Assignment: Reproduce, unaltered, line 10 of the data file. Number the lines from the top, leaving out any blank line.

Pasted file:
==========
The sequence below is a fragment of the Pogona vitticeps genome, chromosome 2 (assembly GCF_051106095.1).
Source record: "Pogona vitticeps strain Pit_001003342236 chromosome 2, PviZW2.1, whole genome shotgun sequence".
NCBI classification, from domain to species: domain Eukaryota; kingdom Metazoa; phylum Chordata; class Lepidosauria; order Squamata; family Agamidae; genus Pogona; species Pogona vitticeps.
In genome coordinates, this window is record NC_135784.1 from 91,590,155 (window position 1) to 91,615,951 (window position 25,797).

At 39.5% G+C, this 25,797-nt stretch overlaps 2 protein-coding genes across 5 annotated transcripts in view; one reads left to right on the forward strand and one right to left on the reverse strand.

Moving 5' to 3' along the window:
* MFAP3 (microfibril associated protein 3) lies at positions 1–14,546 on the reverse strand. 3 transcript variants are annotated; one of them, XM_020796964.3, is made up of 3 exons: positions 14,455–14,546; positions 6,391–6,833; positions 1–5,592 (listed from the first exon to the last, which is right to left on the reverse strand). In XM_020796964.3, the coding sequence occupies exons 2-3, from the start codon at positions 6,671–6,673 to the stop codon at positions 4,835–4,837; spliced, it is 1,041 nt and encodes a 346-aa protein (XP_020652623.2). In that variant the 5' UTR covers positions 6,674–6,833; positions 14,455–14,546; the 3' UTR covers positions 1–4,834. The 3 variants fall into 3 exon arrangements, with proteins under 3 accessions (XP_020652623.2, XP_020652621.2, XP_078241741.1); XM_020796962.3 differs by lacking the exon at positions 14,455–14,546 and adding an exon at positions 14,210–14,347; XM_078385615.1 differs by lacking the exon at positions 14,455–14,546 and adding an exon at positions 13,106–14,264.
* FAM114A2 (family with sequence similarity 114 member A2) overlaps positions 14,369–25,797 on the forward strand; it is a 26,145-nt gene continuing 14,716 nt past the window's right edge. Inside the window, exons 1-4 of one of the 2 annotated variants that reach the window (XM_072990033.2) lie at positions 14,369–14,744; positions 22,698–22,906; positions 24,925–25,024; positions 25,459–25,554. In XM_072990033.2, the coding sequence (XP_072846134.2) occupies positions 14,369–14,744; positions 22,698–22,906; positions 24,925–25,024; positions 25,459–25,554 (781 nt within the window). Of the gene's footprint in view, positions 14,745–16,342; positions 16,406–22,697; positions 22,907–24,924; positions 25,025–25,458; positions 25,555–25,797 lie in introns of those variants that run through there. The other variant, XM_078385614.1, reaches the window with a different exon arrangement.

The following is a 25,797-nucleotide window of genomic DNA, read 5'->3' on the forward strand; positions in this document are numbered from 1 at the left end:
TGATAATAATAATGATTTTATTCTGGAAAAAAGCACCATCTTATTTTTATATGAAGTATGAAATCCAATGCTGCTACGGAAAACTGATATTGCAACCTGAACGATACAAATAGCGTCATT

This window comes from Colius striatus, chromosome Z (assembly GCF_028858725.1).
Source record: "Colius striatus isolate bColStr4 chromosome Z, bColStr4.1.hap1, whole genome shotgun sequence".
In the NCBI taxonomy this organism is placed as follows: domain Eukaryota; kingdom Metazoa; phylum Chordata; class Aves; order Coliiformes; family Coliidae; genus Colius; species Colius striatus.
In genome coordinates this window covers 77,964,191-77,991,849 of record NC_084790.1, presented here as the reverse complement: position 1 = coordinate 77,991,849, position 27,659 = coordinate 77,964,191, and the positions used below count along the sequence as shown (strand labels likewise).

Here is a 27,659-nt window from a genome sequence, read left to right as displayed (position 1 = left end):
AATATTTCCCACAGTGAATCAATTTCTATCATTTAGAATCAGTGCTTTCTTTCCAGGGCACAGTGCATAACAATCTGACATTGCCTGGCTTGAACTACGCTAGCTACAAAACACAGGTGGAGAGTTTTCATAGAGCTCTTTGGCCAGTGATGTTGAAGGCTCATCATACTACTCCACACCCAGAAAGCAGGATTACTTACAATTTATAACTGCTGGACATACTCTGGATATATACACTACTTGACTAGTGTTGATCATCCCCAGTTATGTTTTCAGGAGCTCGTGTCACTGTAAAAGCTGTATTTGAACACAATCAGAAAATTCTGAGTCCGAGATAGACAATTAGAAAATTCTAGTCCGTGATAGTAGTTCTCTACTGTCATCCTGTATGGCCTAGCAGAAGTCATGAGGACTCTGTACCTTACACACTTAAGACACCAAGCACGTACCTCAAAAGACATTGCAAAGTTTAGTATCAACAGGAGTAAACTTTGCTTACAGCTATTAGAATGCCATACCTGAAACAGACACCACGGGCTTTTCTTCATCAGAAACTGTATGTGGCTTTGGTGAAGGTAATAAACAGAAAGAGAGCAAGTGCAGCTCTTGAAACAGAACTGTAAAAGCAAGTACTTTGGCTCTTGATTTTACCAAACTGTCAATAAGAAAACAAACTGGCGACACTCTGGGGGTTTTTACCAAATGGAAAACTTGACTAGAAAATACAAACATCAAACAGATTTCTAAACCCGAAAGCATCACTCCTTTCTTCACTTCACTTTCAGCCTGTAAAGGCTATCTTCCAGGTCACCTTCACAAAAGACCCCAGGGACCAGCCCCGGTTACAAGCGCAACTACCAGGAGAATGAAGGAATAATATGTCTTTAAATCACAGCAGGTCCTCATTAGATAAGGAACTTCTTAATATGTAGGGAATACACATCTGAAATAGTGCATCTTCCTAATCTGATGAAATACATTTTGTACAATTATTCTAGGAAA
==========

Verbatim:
TGATAATAATAATGATTTTATTCTGGAAAAAAGCACCATCTTATTTTTATATGAAGTATGAAATCCAATGCTGCTACGGAAAACTGATATTGCAACCTGAACGATACAAATAGCGTCATT